This article is based on New York law-governed bonds issued in the European high-yield market as analyzed by Reorg from Jan. 1 to June 30, 2023. In considering market size, pricing and use of proceeds, we looked at all bonds issued during the period, including both those with a full suite of high-yield covenants and “high-yield lite” bonds with more limited covenant protection. In looking at covenant trends, our analysis below is limited to bonds with a full suite of covenants. In general, we compare bonds issued in the first half of 2023 with those issued in the corresponding period of 2022. However, in certain situations we have compared the first half of 2023 with the 2022 full year and in certain instances we have looked at individual quarters to illustrate peaks in trends.
An analysis of the trends seen in H1’23 in the European leveraged loan market is HERE
, our sustainability-linked bonds wrap is HERE
, our analysis for the European restructuring market is available HERE
and our litigation wrap is HERE
. If you prefer webinars, our H1’23 review of the primary market is available HERE
New Issuance Volume Doubles
The total volume of European high-yield bonds reached €33 billion in the first half of 2023
, more than double the €15.5 billion volume of bonds issued in the same period last year. This reflects an increase in both number of deals and deal sizes.
We saw 38 deals
come to market in the first six months of this year, 30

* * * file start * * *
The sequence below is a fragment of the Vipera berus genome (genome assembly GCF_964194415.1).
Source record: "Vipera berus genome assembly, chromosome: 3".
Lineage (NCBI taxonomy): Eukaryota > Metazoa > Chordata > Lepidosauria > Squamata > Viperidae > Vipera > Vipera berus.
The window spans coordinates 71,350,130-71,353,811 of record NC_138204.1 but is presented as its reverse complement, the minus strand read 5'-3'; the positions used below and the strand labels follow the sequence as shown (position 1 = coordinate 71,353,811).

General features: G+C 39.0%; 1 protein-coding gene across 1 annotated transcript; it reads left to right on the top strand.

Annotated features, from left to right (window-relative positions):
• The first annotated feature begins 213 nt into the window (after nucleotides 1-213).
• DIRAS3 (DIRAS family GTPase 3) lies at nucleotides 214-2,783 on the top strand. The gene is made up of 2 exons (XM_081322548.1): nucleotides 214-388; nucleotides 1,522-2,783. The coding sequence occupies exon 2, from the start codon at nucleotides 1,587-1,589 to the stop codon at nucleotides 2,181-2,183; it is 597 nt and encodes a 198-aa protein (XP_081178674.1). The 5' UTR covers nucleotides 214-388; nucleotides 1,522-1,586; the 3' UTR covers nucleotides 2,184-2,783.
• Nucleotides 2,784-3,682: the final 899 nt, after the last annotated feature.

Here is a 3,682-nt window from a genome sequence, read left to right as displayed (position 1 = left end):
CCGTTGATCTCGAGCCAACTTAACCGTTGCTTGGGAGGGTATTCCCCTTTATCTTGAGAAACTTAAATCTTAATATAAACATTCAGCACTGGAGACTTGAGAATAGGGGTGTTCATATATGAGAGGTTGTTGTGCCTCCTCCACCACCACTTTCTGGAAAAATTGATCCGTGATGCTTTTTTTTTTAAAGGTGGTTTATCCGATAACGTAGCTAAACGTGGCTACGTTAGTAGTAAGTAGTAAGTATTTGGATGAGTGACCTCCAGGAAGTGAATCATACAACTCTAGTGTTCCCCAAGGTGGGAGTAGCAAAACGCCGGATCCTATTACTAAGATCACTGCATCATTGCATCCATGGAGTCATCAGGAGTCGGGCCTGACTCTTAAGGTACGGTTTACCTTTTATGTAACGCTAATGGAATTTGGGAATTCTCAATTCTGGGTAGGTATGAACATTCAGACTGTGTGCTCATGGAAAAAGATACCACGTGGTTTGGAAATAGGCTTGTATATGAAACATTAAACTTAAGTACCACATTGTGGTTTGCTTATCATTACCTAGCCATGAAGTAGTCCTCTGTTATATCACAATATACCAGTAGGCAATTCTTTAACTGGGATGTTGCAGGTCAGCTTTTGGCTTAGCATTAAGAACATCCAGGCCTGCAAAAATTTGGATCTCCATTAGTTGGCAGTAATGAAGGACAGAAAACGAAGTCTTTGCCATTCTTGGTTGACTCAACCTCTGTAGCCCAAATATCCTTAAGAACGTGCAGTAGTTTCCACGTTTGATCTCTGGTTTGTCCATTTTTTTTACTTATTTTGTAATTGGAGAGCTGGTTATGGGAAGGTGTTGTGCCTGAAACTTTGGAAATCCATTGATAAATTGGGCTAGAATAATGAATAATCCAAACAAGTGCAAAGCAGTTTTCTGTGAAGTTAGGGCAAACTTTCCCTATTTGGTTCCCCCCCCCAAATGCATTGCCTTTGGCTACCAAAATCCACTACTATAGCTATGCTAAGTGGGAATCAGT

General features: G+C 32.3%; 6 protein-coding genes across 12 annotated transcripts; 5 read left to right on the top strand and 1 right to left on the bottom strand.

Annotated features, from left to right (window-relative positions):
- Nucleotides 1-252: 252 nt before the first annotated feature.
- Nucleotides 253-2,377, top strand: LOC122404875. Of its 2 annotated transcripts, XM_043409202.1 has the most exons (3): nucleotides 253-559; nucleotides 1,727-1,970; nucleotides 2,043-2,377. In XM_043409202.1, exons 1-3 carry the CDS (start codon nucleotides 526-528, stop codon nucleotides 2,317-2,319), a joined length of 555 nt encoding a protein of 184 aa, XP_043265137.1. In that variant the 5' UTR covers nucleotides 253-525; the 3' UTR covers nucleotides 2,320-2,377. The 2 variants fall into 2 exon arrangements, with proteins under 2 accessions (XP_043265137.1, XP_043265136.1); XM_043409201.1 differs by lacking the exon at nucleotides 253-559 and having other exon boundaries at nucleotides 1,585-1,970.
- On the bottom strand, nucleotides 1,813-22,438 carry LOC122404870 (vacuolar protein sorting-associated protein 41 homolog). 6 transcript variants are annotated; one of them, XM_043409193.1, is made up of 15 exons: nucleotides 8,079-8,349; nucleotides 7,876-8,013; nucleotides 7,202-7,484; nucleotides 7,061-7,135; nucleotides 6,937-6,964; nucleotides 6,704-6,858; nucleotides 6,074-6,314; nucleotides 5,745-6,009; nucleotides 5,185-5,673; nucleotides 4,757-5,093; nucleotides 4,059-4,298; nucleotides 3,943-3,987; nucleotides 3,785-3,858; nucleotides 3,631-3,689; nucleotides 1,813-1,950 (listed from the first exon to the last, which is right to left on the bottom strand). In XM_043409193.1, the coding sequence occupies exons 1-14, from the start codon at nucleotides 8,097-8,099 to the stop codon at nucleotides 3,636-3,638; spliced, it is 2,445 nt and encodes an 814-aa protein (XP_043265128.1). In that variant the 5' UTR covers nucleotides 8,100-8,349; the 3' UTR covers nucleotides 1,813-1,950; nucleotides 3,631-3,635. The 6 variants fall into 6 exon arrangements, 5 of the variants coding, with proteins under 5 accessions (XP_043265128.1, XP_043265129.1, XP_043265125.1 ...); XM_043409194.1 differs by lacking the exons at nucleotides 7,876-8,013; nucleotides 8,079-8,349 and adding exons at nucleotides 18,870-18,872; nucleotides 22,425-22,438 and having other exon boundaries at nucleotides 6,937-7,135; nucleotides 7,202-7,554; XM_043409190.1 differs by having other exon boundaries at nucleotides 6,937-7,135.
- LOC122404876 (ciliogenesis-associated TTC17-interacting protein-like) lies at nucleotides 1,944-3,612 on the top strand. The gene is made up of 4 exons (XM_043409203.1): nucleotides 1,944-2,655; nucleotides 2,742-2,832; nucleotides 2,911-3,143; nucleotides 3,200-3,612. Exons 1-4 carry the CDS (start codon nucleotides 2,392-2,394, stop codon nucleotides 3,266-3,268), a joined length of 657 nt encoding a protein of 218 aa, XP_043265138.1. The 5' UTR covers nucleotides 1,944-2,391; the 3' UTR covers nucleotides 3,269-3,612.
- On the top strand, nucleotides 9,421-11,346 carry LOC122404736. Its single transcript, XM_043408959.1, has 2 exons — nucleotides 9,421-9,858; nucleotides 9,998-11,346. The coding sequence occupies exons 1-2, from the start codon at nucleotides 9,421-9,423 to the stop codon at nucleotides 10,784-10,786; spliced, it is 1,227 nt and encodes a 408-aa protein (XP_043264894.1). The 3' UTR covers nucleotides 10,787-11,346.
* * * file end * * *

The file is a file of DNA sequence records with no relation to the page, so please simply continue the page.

of which were fully covenanted deals (with most of the issuance activity coming in the second quarter), compared with 28 deals
during the same period of 2022, all of which were fully covenanted deals (17 of which were in January and the first week of February, before the outbreak of the war in Ukraine). Contrast that with the 106 deals
that closed in the first half of 2021 and the European high-yield bond world does seem to be seeing a prolonged slowdown.
However, taking a longer-term view, the situation doesn’t look quite so bad. Looking at the table below, over the last 10 years there was an average of 65 bonds issued in the first half of each year, with a reasonable amount of variation between years. If nothing else, things are currently moving in the right direction.
The bond market progressed in fits and starts during the first half of 2023. There were three principal periods of bond issuance: the first in mid-January when five bonds launched between the 17th and the 23rd, the second in April when nine bonds launched between the 17th and the 24th, and the third in May, when nine bonds launched between the 3rd and 22nd. In between these was a sporadic stream of issuances marked by a number of pauses in the market. There were no new deals announced during a two-week period in February (Feb. 9-26 - coinciding with the U.K. school holidays) and again in March (March 7-22 - following the problems at Silicon Valley Bank and Credit Suisse) and early April (March 27-April 16 - coinciding with the Easter holidays). Deal flow evened out somewhat in June, with at least one bond launching each week.